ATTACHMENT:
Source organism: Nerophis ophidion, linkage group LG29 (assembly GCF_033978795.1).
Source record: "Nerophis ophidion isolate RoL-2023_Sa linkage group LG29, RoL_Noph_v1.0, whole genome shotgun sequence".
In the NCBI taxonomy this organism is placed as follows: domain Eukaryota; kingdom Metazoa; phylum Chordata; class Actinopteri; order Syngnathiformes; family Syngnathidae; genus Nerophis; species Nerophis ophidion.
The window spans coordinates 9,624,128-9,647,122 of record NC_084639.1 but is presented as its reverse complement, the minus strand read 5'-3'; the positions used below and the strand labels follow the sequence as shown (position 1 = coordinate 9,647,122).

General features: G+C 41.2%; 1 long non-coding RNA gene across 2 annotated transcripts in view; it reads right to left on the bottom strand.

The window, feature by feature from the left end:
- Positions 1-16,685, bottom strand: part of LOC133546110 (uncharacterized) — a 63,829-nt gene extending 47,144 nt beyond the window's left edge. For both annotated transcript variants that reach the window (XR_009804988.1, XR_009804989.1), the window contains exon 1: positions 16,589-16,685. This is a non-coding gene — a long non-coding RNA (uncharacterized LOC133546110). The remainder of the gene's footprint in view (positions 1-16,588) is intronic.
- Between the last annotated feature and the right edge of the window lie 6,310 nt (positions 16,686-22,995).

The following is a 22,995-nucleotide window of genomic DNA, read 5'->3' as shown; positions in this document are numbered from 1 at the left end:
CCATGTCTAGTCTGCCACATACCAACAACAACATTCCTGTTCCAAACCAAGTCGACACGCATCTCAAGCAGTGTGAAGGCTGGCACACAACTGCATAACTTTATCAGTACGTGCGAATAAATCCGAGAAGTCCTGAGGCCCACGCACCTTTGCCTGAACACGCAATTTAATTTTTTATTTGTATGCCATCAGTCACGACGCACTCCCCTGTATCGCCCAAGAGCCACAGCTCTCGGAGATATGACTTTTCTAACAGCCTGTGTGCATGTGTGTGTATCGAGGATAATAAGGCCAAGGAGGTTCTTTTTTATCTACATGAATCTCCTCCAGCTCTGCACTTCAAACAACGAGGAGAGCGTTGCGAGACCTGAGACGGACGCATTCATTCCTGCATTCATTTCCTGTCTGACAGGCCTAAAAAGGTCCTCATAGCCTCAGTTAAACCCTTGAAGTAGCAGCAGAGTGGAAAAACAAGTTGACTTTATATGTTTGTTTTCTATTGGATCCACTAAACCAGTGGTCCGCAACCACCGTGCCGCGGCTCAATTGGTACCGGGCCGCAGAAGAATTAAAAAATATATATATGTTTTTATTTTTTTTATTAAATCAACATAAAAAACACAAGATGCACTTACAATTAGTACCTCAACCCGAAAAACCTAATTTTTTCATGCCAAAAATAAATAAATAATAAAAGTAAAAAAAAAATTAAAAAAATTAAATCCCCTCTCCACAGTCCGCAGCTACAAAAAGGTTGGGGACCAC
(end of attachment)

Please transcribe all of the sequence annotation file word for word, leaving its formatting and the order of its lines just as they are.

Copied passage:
Source organism: Nerophis ophidion, linkage group LG29 (assembly GCF_033978795.1).
Source record: "Nerophis ophidion isolate RoL-2023_Sa linkage group LG29, RoL_Noph_v1.0, whole genome shotgun sequence".
In the NCBI taxonomy this organism is placed as follows: domain Eukaryota; kingdom Metazoa; phylum Chordata; class Actinopteri; order Syngnathiformes; family Syngnathidae; genus Nerophis; species Nerophis ophidion.
The window spans coordinates 9,624,128-9,647,122 of record NC_084639.1 but is presented as its reverse complement, the minus strand read 5'-3'; the positions used below and the strand labels follow the sequence as shown (position 1 = coordinate 9,647,122).

General features: G+C 41.2%; 1 long non-coding RNA gene across 2 annotated transcripts in view; it reads right to left on the bottom strand.

The window, feature by feature from the left end:
- Positions 1-16,685, bottom strand: part of LOC133546110 (uncharacterized) — a 63,829-nt gene extending 47,144 nt beyond the window's left edge. For both annotated transcript variants that reach the window (XR_009804988.1, XR_009804989.1), the window contains exon 1: positions 16,589-16,685. This is a non-coding gene — a long non-coding RNA (uncharacterized LOC133546110). The remainder of the gene's footprint in view (positions 1-16,588) is intronic.
- Between the last annotated feature and the right edge of the window lie 6,310 nt (positions 16,686-22,995).

The following is a 22,995-nucleotide window of genomic DNA, read 5'->3' as shown; positions in this document are numbered from 1 at the left end:
CCATGTCTAGTCTGCCACATACCAACAACAACATTCCTGTTCCAAACCAAGTCGACACGCATCTCAAGCAGTGTGAAGGCTGGCACACAACTGCATAACTTTATCAGTACGTGCGAATAAATCCGAGAAGTCCTGAGGCCCACGCACCTTTGCCTGAACACGCAATTTAATTTTTTATTTGTATGCCATCAGTCACGACGCACTCCCCTGTATCGCCCAAGAGCCACAGCTCTCGGAGATATGACTTTTCTAACAGCCTGTGTGCATGTGTGTGTATCGAGGATAATAAGGCCAAGGAGGTTCTTTTTTATCTACATGAATCTCCTCCAGCTCTGCACTTCAAACAACGAGGAGAGCGTTGCGAGACCTGAGACGGACGCATTCATTCCTGCATTCATTTCCTGTCTGACAGGCCTAAAAAGGTCCTCATAGCCTCAGTTAAACCCTTGAAGTAGCAGCAGAGTGGAAAAACAAGTTGACTTTATATGTTTGTTTTCTATTGGATCCACTAAACCAGTGGTCCGCAACCACCGTGCCGCGGCTCAATTGGTACCGGGCCGCAGAAGAATTAAAAAATATATATATGTTTTTATTTTTTTTATTAAATCAACATAAAAAACACAAGATGCACTTACAATTAGTACCTCAACCCGAAAAACCTAATTTTTTCATGCCAAAAATAAATAAATAATAAAAGTAAAAAAAAAATTAAAAAAATTAAATCCCCTCTCCACAGTCCGCAGCTACAAAAAGGTTGGGGACCAC